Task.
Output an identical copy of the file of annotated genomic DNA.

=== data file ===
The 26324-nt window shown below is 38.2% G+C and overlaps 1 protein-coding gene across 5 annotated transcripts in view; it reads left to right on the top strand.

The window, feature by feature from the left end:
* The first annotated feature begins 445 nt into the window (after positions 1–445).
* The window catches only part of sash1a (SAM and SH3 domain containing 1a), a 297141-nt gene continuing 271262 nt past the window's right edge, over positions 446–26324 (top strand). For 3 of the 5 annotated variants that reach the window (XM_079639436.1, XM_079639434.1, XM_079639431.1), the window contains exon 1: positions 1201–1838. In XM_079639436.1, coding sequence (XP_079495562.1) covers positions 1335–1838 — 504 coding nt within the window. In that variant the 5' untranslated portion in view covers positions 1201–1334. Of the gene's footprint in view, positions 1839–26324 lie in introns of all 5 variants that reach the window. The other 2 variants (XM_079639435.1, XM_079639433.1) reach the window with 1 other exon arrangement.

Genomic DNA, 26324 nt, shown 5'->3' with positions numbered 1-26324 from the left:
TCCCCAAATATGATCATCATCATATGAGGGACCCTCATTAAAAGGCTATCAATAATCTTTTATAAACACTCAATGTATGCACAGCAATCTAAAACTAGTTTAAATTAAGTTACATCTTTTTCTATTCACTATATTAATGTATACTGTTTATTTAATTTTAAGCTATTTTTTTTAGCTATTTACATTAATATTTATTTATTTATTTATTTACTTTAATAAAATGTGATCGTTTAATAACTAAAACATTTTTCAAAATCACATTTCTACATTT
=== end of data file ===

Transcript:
The 26324-nt window shown below is 38.2% G+C and overlaps 1 protein-coding gene across 5 annotated transcripts in view; it reads left to right on the top strand.

The window, feature by feature from the left end:
* The first annotated feature begins 445 nt into the window (after positions 1–445).
* The window catches only part of sash1a (SAM and SH3 domain containing 1a), a 297141-nt gene continuing 271262 nt past the window's right edge, over positions 446–26324 (top strand). For 3 of the 5 annotated variants that reach the window (XM_079639436.1, XM_079639434.1, XM_079639431.1), the window contains exon 1: positions 1201–1838. In XM_079639436.1, coding sequence (XP_079495562.1) covers positions 1335–1838 — 504 coding nt within the window. In that variant the 5' untranslated portion in view covers positions 1201–1334. Of the gene's footprint in view, positions 1839–26324 lie in introns of all 5 variants that reach the window. The other 2 variants (XM_079639435.1, XM_079639433.1) reach the window with 1 other exon arrangement.

Genomic DNA, 26324 nt, shown 5'->3' with positions numbered 1-26324 from the left:
TCCCCAAATATGATCATCATCATATGAGGGACCCTCATTAAAAGGCTATCAATAATCTTTTATAAACACTCAATGTATGCACAGCAATCTAAAACTAGTTTAAATTAAGTTACATCTTTTTCTATTCACTATATTAATGTATACTGTTTATTTAATTTTAAGCTATTTTTTTTAGCTATTTACATTAATATTTATTTATTTATTTATTTACTTTAATAAAATGTGATCGTTTAATAACTAAAACATTTTTCAAAATCACATTTCTACATTT